"But I'm a triathlete who trains 6-7 days a week and I don't have any problems". By definition, triathlon is "painful". Sometimes vague symptoms of cardiac problems can be masked by all the wonderful things we feel during training/racing. (Who hasn't felt nauseated, short of breath, fatigued????) In an article outlining 19 years of the Marine Corps Marathon, there were 4 deaths. 2/4 had run marathons before. On autopsy, 3/4 had significant coronary artery disease but no previous symptoms or diagnosis.

"Electrical" Problems
These can be abnormalities in the way the electricity travels through the heart, or arrhythmias (abnormal heart rhythms- either too fast or too slow).

Too Fast- Some of these rhythms can be non-threatening (read about my own experience with Supraventricular Tachycardia here), while others can be life-threatening.

Too Slow- Yes, most endurance athletes have slow heart rates, but some abnormal heart rhythms (such as heart blocks where not every electrical signal goes through the heart)can be dangerous. I have a friend in her 30s with such a problem. She is on her second pacemaker and runs marathons (much faster than I do!).

Causes of Abnormal Heart Rhythms:
-Congenital abnormalities
-Underlying cardiac problems
One of the conditions we see most often in otherwise healthy people is Cardiomyopathy. This is an enlarged, weakened heart. Heart attacks can cause this, but also viruses, pregnancy, alcohol, and sometimes idiopathic or unknown causes. I have taken care of two alcoholics recently who were diagnosed with severely reduced heart function (both young), and previously unaware. This is the condition which is most often implicated in the deaths of younger athletes who suffer sudden cardiac death.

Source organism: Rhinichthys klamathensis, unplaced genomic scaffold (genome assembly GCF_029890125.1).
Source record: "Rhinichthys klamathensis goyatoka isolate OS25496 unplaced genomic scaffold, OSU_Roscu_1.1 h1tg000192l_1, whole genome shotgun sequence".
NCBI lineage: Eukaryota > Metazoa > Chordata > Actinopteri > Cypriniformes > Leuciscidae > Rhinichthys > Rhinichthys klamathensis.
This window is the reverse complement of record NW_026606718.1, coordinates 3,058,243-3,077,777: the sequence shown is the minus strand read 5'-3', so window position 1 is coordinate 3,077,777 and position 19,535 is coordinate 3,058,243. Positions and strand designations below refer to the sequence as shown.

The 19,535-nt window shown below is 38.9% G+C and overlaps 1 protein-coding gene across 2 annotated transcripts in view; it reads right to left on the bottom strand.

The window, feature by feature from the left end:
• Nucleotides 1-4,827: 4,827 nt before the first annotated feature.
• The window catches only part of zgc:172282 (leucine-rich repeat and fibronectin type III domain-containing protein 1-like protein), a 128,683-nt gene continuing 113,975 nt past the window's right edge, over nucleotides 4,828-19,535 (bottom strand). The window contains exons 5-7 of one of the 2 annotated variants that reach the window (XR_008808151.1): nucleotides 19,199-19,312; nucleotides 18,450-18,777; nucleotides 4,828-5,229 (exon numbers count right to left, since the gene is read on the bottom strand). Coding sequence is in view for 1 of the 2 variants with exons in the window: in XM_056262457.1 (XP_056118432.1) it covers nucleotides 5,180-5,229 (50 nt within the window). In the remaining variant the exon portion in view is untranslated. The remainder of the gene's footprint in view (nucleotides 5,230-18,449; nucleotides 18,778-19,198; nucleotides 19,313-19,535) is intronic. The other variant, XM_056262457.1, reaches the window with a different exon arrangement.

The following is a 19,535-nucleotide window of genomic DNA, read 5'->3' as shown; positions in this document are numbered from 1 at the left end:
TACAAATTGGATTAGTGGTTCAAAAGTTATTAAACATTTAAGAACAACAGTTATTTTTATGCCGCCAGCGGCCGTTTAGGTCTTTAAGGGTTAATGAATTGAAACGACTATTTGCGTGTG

-Illicit drugs
-Over-the-counter and prescription medications

Risks of Serious Arrhythmias:
-Sudden cardiac death (these patients may not have warning or symptoms prior to the cardiac arrest)

Symptoms of Arrhythmias (From American Heart):
- Arrhythmias can produce a broad range of symptoms, from barely perceptible to cardiovascular collapse and death.

- A single premature beat may be felt as a "palpitation" or "skipped beat."
Premature beats that occur often or in rapid succession may cause a greater awareness of heart palpitations or a "fluttering" sensation in the chest or neck.
- When arrhythmias last long enough to affect how well the heart works, more serious symptoms may develop:

-Fainting (syncope) or near-fainting spells
-Rapid heartbeat or pounding
-Shortness of breath
-Chest pain
-In extreme cases, collapse and sudden cardiac arrest

Structural Abnormalities
Valvular (“heart murmur”)